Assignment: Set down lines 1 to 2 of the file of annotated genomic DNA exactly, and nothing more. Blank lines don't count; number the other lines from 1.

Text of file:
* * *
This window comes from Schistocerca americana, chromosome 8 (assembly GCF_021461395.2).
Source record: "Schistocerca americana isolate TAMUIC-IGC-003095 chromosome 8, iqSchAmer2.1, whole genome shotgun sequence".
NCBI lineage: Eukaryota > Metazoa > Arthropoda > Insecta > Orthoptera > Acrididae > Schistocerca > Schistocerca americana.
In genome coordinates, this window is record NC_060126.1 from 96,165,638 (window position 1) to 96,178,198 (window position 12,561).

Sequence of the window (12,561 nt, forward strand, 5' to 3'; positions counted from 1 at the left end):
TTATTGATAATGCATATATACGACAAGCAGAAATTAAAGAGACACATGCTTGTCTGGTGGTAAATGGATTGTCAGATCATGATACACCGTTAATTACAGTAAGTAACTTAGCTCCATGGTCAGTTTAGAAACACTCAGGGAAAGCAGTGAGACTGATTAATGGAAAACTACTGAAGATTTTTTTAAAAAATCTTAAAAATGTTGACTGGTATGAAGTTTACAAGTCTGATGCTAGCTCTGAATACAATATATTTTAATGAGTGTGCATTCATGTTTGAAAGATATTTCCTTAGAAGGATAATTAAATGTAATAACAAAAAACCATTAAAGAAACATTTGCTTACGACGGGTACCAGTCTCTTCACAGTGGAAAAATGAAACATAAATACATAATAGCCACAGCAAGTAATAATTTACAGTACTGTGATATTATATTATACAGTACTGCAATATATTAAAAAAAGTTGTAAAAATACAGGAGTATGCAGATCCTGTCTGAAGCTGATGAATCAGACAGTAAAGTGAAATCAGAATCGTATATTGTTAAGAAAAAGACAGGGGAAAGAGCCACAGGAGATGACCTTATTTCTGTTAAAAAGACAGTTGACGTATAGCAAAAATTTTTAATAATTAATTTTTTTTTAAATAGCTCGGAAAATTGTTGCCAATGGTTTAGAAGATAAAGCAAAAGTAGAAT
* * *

This window comes from Schistocerca americana, chromosome 8 (assembly GCF_021461395.2).
Source record: "Schistocerca americana isolate TAMUIC-IGC-003095 chromosome 8, iqSchAmer2.1, whole genome shotgun sequence".